Elizabeth Lopatto in Bay Nature:
In July, Governor Jerry Brown signed into law a bill declaring the lace lichen—found along the Pacific coast and throughout the coast ranges—the state lichen. As of January 1, 2016, California will be the first state ever to designate a lichen as a state symbol.
Lace lichen, Ramalina menziesii, is easily recognized. It is pale green and dangles in strips from trees. It’s sometimes confused with Old Man’s Beard (Usnea sp.), which is also pale green and dangly. Lace lichen’s range stretches from Alaska to Baja California. It’s an important food for deer; it also serves as material for birds’ nests. I see it once, in researching this story, when naturalist Morgan Evans, a former student naturalist aide at Tilden Nature Area in the East Bay hills, removes it from her backpack and spreads it out. Evans is a pleasant and patient woman, whose true love is fungi. Her interest in lichens is an extension of that, she says. Anyway, she found some lace lichen growing in Morgan Territory Regional Park. She figured I’d want to see it and there isn’t much growing in Tilden that she knows of. She hands me the lichen, which feels strangely plasticine. It’s pale green—she wetted it so it wouldn’t crumble when she transported it—and dangles impressively, at least six inches long. Lace lichen can grow as long as a meter, and it has a netted structure that looks, to me at least, more like fishnet stockings than lace. Perhaps fishnet-stocking lichen would be a little too racy a nickname.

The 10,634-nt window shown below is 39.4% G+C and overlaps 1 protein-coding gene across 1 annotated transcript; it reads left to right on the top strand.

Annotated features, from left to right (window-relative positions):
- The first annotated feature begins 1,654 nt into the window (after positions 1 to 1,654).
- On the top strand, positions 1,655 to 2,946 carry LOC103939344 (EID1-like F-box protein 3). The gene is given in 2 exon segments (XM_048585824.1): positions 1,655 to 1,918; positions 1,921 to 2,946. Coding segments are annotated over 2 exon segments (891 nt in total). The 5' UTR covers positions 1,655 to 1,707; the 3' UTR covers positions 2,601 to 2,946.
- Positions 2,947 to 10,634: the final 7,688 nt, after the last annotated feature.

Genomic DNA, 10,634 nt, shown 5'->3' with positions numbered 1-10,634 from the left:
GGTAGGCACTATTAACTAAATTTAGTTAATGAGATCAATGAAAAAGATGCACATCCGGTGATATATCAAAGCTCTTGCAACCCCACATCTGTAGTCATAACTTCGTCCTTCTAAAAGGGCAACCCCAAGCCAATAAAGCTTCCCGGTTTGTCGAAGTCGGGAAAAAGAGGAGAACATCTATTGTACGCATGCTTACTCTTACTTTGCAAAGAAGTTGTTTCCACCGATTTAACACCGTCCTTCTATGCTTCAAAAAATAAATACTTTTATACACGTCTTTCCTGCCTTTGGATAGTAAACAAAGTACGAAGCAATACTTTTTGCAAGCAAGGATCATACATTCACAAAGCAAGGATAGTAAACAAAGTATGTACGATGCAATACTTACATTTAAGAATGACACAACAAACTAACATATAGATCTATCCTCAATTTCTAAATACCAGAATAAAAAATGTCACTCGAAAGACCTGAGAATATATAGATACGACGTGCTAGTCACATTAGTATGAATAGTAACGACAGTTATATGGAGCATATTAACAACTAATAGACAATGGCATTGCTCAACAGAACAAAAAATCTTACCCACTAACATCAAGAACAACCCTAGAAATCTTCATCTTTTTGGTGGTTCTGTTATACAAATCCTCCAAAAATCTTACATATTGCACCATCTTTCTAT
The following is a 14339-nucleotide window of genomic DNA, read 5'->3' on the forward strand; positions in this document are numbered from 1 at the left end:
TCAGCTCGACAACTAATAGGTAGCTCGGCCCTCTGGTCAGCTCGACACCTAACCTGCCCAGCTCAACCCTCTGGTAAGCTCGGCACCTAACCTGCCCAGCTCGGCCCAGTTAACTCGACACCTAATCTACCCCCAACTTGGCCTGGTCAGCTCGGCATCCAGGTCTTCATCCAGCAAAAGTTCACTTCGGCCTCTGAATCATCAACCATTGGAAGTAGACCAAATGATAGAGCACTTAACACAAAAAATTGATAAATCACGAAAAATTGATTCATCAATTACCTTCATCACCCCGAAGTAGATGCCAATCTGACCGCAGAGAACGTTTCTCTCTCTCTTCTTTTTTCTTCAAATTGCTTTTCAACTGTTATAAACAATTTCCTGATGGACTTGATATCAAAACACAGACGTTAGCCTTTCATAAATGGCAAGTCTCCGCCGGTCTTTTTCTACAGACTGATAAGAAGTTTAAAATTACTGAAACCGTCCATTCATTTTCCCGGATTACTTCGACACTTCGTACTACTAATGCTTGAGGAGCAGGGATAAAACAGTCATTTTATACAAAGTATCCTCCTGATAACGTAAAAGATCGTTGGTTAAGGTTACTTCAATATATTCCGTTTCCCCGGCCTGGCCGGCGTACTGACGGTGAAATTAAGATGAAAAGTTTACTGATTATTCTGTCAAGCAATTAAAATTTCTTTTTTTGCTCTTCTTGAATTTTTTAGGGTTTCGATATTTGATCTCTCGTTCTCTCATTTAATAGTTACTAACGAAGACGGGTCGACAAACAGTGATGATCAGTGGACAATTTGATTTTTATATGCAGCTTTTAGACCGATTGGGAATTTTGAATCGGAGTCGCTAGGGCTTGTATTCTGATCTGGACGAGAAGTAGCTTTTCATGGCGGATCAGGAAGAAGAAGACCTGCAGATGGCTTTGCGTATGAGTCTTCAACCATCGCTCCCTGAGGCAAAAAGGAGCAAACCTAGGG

Before I tell you more, though, a disclaimer: It turns out lichen identity is fraught with existential issues, not least of which is that lichens are a union between two separate organisms.